Health Scare in Nigeria: President Muhammadu Buhari

by John Campbell
Nigeria's President Muhammadu Buhari returns from a medical trip in London at the Nigeria Airforce Base in Kaduna, Nigeria, March 10, 2017. (Reuters/Stringer)

In this episode of the Africa in Transition Podcast series John Campbell and Allen Grane discuss Muhammadu Buhari’s recent extended vacation to the United Kingdom. The two discuss why Buhari was away for so long, how Vice President Yemi Osinbajo did in his stead, and possible future implications. Read more »

South Africa and New Zealand Reciprocally Eliminate Visa Exemption

by John Campbell
New Zealand's Prime Minister John Key addresses the United Nations General Assembly in the Manhattan borough of New York, U.S. September 20, 2016. Reuters/Eduardo Munoz/File Photo

In October 2016, the New Zealand government withdrew the visa waiver arrangements for South African passport holders. It said the decision resulted from the number of South African visitors who used the visa waiver to visit family and friends in Zealand, rather than traveling to New Zealand for business or tourism. It also said that some South African visitors were overstaying the three month visa waiver limit or did not return to South Africa. The New Zealand government also cited the number of visitors who presented counterfeit South African passports and were denied entry by the New Zealand authorities. Read more »

Nobel Laureate Wole Soyinka “Disengages” from the United States

by John Campbell
Nigerian writer and Nobel Laureate Wole Soyinka looks on as he sits before his interview with Reuters in Pretoria, February 1, 2012. (Reuters/Siphiwe Sibeko)

Wole Soyinka, the first African to receive the Nobel Prize for Literature, says he has “torn up” his green card and left the United States to return to Nigeria. Soyinka’s act is in protest against the election of Donald Trump as U.S. president. During the campaign, Soyinka had said that he would leave the United States if Trump were elected. As reported in the British media, Soyinka said “I had a horror of what is to come with Trump… I threw away the card and I have relocated, and I’m back to where I have always been.” (Holders of a green card are alien permanent residents of the United States with most of the privileges of U.S. citizenship, including the ability to freely travel abroad.) Read more »

Nigerian Military Massacres Civilians – Again

by John Campbell
Policemen stand guard as supporters of Indigenous People of Biafra (IPOB) leader Nnamdi Kanu take in a rally, as he is expected to appear at a magistrate court in Abuja, Nigeria, December 1, 2015. (Reuters/Afolabi Sotunde)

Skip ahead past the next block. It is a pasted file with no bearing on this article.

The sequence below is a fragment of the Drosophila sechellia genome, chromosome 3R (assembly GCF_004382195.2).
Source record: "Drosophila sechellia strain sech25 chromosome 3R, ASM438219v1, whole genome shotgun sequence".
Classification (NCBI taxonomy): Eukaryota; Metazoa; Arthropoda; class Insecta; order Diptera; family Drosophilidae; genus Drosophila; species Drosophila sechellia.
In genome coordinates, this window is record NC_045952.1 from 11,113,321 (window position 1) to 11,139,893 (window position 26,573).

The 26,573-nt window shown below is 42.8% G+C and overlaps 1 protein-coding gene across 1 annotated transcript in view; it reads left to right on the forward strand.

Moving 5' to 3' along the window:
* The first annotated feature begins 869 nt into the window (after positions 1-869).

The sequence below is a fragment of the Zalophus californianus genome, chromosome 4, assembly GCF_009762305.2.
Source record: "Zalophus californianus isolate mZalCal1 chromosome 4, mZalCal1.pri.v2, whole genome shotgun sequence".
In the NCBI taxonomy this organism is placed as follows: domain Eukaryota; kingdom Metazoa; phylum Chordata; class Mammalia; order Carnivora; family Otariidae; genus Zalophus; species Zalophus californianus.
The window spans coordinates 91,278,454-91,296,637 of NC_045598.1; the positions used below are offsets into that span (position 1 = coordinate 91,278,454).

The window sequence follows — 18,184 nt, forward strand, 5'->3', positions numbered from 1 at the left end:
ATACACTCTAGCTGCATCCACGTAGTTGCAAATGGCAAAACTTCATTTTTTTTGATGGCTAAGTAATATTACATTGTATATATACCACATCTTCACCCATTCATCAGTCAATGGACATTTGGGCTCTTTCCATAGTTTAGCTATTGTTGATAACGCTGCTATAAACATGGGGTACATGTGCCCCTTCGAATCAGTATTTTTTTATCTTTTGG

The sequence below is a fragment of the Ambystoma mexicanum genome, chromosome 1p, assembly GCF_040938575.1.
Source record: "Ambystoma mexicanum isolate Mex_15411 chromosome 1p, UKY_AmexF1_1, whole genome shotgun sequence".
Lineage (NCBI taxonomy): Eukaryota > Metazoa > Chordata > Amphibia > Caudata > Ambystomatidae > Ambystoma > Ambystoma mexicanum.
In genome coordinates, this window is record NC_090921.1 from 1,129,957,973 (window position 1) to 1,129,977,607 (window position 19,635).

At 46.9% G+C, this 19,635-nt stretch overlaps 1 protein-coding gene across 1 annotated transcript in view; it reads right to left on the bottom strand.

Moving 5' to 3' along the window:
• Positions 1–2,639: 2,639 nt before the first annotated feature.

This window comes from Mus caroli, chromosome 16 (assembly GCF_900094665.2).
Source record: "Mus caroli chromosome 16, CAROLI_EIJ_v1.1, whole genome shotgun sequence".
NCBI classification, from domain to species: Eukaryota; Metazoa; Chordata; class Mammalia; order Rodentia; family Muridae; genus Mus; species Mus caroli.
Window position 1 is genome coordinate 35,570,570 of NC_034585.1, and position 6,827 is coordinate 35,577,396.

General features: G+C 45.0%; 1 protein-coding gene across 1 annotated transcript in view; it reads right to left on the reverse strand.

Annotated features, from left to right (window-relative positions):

Amnesty International has published a report claiming that the Nigerian military killed some 150 pro-Biafra demonstrators between August 2015 and August 2016. Amnesty analyzed 87 videos, 122 photographs, and took the testimony of 146 witnesses. It concludes that “the military fired live ammunition with little or no warning” into crowds of demonstrators. Amnesty also has “evidence of mass extrajudicial executions by security forces” of demonstrators calling for an independent Igbo state. Despite official military denials, the Amnesty report, like  other reports of Nigerian military abuse, is credible. Read more »

Misaligned Incentives Handcuff the ICC

by Guest Blogger for John Campbell
The entrance of the International Criminal Court (ICC) is seen in The Hague, Netherlands, March 3, 2011. (Reuters/Jerry Lampen)

This is a guest post by Cheryl Strauss Einhorn. Cheryl is an adjunct professor at Columbia Business School.

Burundi, Gambia, and now South Africa have all recently announced their intentions to withdraw from what they deride as a “biased” International Criminal Court (ICC). The permanent tribunal responsible for investigating crimes against humanity, genocide, and war crimes that was created in 1998. It’s the latest indignity to the court that has been weakened not only by misaligned incentives that enable it to bring cases globally and yet rely mostly upon member states to enforce its actions, but also by the cozy relationship that has emerged between the ICC’s members and its cases. Thirty-four of its 123 members are African states and all thirty-one individuals that the office of the prosecutor has charged with crimes since the ICC began operating in 2002 are African. Read more »